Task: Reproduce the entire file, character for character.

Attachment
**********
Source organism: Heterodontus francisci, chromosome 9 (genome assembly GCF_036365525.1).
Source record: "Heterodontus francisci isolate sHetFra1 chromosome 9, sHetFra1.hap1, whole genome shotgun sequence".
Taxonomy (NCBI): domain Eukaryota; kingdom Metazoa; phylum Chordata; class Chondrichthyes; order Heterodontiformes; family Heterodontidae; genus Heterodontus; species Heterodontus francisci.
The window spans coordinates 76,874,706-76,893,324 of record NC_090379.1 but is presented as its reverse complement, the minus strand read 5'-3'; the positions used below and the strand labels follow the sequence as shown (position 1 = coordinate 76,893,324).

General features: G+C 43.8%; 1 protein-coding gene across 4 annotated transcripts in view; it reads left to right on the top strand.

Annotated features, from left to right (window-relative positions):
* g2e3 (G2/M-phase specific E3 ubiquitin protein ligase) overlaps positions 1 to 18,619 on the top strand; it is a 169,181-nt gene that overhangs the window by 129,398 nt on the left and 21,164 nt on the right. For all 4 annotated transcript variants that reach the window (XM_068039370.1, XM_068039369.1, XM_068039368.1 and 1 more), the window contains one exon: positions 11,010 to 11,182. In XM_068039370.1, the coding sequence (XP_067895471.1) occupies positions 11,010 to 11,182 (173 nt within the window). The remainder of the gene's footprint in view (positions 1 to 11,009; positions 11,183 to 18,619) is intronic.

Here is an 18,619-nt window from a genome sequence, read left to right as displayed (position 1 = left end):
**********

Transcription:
Source organism: Heterodontus francisci, chromosome 9 (genome assembly GCF_036365525.1).
Source record: "Heterodontus francisci isolate sHetFra1 chromosome 9, sHetFra1.hap1, whole genome shotgun sequence".
Taxonomy (NCBI): domain Eukaryota; kingdom Metazoa; phylum Chordata; class Chondrichthyes; order Heterodontiformes; family Heterodontidae; genus Heterodontus; species Heterodontus francisci.
The window spans coordinates 76,874,706-76,893,324 of record NC_090379.1 but is presented as its reverse complement, the minus strand read 5'-3'; the positions used below and the strand labels follow the sequence as shown (position 1 = coordinate 76,893,324).

General features: G+C 43.8%; 1 protein-coding gene across 4 annotated transcripts in view; it reads left to right on the top strand.

Annotated features, from left to right (window-relative positions):
* g2e3 (G2/M-phase specific E3 ubiquitin protein ligase) overlaps positions 1 to 18,619 on the top strand; it is a 169,181-nt gene that overhangs the window by 129,398 nt on the left and 21,164 nt on the right. For all 4 annotated transcript variants that reach the window (XM_068039370.1, XM_068039369.1, XM_068039368.1 and 1 more), the window contains one exon: positions 11,010 to 11,182. In XM_068039370.1, the coding sequence (XP_067895471.1) occupies positions 11,010 to 11,182 (173 nt within the window). The remainder of the gene's footprint in view (positions 1 to 11,009; positions 11,183 to 18,619) is intronic.

Here is an 18,619-nt window from a genome sequence, read left to right as displayed (position 1 = left end):